New report outlines a six-step approach that food providers can use to design sourcing strategies that achieve climate, social, ethical,and economic goals

WASHINGTON – World Resources Institute (WRI) today released a report finding important trade-offs when shifting from conventional animal agriculture systems to alternative systems such as organic and grass-fed. While these systems can be better for goals like improving animal welfare or reducing antibiotic usage, the report finds alternative systems led to greater climate, land, and/or water impacts in 75% of the examined cases.

Animal agriculture is responsible for up to 20% of global greenhouse gas emissions. For food companies based in Europe or North America, emissions from meat and dairy production can easily account for the majority of their food-related “scope 3” GHG emissions.

While much focus has been on ways to reduce the climate effects of beef and dairy, animal agriculture also impacts water use and pollution, health, animal welfare and more. This has policymakers and businesses asking how different protein options stack up against these factors.While the authors stress that the best strategy for overcoming competing tradeoffs is by shifting to more plant-based foods, the report also provides a six-step approach that food providers can use to design meat sourcing strategies to achieve climate, social, ethical, and economic goals. 

“Shifting to diets that are higher in plants, while reducing the amount of meat and dairy we eat, is a triple-win for climate, nature, and animal welfare in high-income countries,” said Richard Waite, Acting Director of Agriculture Initiatives at WRI. “That said, because meat and dairy are a part of many people’s diets, an important question is, what ways of producing meat have the lowest impact? This research shows that there is no single best meat production system or product label–there are often trade-offs. Food companies need to understand these dynamics to successfully work with their meat suppliers to achieve their climate and other commitments,” said Waite

Using nearly 300 data points from life cycle assessments from production systems in Europe and North America conducted from 2000 to 2022, the authors aimed to understand what counts as “better meat”— an often-nebulous term used for meat with better performance against different environmental, social, ethical, or economic attributes or that’s produced using alternative agricultural production systems such as organic, grass-fed,or free-range.

“I often hear people talk about a sustainable menu as being either entirely plant-based or including meat that’s produced with alternative methods many assume to be environmentally friendly,” said Clara Cho, Data Analyst at WRI and one of the report’s authors. “Unfortunately, sourcing meat that is better for the environment and delivers a range of other co-benefits is not that straightforward.”

“Companies that shift to sourcing ‘better meat’ from systems with higher environmental impacts will need to shift from sourcing ‘less meat’ to sourcing ‘even less meat’ if they want to also meet their sustainability goals,” said Cho

Alternative production systems typically require more land to produce the same amount of protein as conventional methods do. Land use per gram of protein was higher in alternative systems in more than 90% of cases assessed. Higher land use ultimately means more emissions released into the atmosphere as agriculture globally continues to expand into forested areas and other natural ecosystems that store carbon.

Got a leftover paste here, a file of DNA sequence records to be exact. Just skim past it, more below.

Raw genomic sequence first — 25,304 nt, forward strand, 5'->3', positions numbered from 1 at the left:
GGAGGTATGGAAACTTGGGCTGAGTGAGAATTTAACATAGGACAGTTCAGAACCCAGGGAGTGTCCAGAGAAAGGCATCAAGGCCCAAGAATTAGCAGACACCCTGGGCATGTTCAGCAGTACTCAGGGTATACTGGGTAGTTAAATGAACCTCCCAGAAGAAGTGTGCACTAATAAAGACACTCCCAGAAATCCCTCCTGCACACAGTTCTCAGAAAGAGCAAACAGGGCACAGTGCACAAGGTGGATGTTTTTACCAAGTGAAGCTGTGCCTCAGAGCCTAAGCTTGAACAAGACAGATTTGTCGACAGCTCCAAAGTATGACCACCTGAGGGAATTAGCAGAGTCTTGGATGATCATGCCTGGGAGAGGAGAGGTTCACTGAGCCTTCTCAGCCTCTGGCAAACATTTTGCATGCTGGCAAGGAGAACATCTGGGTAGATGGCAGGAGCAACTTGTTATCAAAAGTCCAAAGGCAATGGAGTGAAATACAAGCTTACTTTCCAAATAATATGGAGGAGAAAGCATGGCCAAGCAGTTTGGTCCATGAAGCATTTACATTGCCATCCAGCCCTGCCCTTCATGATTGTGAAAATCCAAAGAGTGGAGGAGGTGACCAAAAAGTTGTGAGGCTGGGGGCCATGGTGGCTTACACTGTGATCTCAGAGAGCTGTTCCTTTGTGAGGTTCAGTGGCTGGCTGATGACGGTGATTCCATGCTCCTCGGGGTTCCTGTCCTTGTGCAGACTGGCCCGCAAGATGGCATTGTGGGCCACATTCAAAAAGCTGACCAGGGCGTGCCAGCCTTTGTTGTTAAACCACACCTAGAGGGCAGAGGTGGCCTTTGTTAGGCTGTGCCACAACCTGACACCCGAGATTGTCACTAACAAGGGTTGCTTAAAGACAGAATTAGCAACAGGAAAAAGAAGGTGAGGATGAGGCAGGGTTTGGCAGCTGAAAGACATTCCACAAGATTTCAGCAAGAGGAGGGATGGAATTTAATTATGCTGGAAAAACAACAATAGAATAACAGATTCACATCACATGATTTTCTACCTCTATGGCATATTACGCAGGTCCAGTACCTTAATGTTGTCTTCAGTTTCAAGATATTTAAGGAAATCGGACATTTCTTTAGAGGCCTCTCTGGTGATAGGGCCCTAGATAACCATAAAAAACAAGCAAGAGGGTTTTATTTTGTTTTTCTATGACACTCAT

The report shows that a number of strategies do exist to reduce greenhouse gas emissions from meat within any type of production system. For example, companies can work with their meat suppliers to promote improvements in feeds, animal breeds, veterinary care, manure management, and other aspects of animal agriculture that contribute to emissions. 

“There are many ways for meat producers to cut emissions. Food companies should encourage those and work with their suppliers to track improvements over time,”said Waite. “Also, while alternative production systems can lead to greater greenhouse gas emissions,these systems can offer other benefits that make them worth pursuing.”

The report comes as farmers across Europe push back against climate and trade policies they say hurt their livelihoods and are overbearing. Two recent EU directives–the proposed European Commission target to reduce net greenhouse gas emissions by 90% by 2040 compared to 1990 levels, and the EU Nature Restoration Law, aiming to restore at least 20% of the EU’s land and sea by 2030 — have led to intense political debates about how to broadly address the agriculture sector’s emissions and environmental footprint.

“What we choose to eat and how we produce that food has very real climate and environmental consequences,”said Stientje van Veldhoven, WRI’s Vice-President and Regional Director for Europe. “We need to look at all the evidence to find a win-win solution for Europe. That must include reducing our emissions from meat and dairy consumption, notably beef, while listening to farmers’ legitimate concerns regarding fair prices, income and red tape.”

In the United States, the new report contributes to the ever-growing discussion around sustainable farming practices,as the U.S. Department of Agriculture decides how to allocate $19.5billionin Inflation Reduction Act funds for climate-smart agriculture. 

Further detail on the report and its recommended6-part sourcing strategy can be found at: